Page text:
Ichiro Ozawa, secretary general of the ruling party, made his comments to journalists after meeting with Yukei Matsunaga, a local chief priest and the
chairperson of the Japan Buddhist Federation, a body of 102 Buddhist and groups, in Koyacho, western Japan on 10 November.
Ozawa said that Christianity, “is an exclusive, self-righteous religion. Western society, whose background is Christianity, has been stuck in a dead
end.” The politician said, “Modern society has forgotten or lost sight of the sprit of the Japanese people.”
Ozawa asserted, “Buddhism teaches you how humans should live and how the conditions of the mind should be from a fundamental standpoint.” Japanese media also quoted him as saying, “Islamism is also cliquish, although not to the extent of Christianity.”
The Japan Confederation of Christian Churches, the country’s largest Christian grouping, sent a protest letter signed by its chairperson, thRev. Nobuhisa Yamakita, to Ozawa on 11 November, urging him to withdraw his remarks.
“Your very remark is an ‘exclusive’ and ‘self-righteous’ remark based on a one-sided understanding of Christianity,” said the letter posted on the
confederation’s Web site. “We cannot but deeply question your judgment in that the words were made by the secretary-general of the political party
that is in charge of Japan to the international community where about one third of the world’s population is Christians.”
The letter continued, “Christianity . believes in Jesus Christ as the Saviour who preached, ‘Love thy neighbour’, and who dedicated his life and served all people.”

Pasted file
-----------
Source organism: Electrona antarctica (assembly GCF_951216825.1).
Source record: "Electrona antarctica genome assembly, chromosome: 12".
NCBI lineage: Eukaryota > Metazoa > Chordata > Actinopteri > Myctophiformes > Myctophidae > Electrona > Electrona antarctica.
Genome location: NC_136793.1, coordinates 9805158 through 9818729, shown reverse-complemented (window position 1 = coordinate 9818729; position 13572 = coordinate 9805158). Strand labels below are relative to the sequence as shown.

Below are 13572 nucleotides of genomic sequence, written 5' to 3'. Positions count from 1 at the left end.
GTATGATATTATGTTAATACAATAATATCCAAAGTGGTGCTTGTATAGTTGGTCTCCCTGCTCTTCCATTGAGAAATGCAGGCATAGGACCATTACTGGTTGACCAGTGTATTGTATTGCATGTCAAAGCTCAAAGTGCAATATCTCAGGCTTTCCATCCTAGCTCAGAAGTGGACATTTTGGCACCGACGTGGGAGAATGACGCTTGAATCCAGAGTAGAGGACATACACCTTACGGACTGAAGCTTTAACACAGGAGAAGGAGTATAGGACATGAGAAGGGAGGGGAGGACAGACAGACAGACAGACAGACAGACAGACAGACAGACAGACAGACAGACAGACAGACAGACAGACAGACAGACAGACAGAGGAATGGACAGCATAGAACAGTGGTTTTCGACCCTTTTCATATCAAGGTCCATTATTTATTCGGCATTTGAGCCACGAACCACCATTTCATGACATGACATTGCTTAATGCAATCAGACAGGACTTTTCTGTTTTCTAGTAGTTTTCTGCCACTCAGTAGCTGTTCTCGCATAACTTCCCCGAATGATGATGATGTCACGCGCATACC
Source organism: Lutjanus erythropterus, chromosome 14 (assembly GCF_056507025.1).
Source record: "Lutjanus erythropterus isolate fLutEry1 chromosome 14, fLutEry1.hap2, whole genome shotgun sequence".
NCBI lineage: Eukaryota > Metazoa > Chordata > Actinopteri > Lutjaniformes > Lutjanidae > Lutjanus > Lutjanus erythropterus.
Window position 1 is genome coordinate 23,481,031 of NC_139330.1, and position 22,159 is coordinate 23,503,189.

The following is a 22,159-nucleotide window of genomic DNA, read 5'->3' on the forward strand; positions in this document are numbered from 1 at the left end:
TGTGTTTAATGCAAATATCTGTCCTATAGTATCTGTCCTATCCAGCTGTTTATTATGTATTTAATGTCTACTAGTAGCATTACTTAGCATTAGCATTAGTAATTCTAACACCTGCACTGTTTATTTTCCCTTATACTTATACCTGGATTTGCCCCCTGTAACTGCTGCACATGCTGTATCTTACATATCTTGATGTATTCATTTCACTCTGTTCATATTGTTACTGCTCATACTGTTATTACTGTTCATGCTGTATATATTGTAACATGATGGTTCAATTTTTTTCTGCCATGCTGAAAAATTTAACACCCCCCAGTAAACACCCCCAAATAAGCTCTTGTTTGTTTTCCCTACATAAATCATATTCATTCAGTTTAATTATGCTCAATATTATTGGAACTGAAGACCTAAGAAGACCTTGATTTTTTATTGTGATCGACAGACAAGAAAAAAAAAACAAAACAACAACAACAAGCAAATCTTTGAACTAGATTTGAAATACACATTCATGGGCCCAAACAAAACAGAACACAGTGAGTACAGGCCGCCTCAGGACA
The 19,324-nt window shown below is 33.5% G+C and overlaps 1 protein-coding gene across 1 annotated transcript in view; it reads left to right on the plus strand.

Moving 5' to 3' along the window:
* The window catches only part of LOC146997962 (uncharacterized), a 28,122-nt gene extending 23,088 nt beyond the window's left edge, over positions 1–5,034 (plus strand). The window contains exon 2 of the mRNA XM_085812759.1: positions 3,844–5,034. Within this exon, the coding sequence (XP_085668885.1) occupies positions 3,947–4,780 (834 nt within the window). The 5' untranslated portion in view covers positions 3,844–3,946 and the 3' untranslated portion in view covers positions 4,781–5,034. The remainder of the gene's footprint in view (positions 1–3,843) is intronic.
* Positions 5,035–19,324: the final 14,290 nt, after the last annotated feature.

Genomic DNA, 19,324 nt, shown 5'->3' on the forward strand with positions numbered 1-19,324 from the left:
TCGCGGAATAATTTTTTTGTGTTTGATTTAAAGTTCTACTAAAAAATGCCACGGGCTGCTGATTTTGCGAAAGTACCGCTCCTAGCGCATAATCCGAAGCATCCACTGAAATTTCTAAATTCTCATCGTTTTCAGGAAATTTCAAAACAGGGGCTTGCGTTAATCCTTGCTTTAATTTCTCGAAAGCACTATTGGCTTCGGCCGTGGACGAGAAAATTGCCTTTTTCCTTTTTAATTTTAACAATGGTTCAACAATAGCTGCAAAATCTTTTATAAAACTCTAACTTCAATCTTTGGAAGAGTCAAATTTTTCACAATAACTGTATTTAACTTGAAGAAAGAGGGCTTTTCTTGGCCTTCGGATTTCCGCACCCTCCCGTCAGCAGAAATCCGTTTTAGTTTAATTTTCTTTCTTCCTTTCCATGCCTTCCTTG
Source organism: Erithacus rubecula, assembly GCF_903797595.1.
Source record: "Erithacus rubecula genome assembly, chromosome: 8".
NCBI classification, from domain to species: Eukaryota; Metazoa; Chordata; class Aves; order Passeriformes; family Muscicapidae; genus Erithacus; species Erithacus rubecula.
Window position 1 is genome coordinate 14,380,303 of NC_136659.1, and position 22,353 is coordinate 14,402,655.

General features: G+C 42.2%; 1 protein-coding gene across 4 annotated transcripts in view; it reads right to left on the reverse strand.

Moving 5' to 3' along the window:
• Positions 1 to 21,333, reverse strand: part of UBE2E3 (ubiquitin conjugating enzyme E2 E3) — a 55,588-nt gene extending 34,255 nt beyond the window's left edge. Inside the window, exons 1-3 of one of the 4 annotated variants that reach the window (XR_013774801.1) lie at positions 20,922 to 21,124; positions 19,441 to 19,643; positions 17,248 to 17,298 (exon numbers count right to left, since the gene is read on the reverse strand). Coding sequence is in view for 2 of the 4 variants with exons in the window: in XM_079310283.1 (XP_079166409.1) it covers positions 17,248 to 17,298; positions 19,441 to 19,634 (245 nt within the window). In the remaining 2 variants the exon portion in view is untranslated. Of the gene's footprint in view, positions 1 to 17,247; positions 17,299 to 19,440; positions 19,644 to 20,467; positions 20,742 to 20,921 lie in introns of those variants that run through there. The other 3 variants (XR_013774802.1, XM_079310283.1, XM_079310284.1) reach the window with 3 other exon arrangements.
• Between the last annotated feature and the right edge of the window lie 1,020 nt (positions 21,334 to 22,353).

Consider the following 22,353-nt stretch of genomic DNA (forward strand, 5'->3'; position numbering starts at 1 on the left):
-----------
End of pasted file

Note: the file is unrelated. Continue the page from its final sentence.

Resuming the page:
The confederation links Roman Catholic, Anglican and 58 Protestant traditions in Japan.
The letter said the confederation, “is fighting against exclusiveness that comes from discrimination and prejudice, in cooperation with the Japan Buddhist Federation under the umbrella of the Japanese Association of Religious Organizations”.
The Mainichi daily newspaper on 26 November wrote an editorial headed, “Potmeets kettle following Ozawa’s remarks on Christian insularity.” Takao
Yamada, a journalist for the Mainichi wrote, “There are some militant and offensive aspects of Buddhism in its long history. Since he is in a position of leadership, Ozawa should have avoided jumping to such hasty conclusions.”
He added, “Moreover, Ozawa’s conclusion that Christianity is cliquish itself is a cliquish idea. Excuses that he was only talking about philosophy have served to give the public the impression of arrogance and – after years of repute as insular himself – more than a hint of hypocrisy.”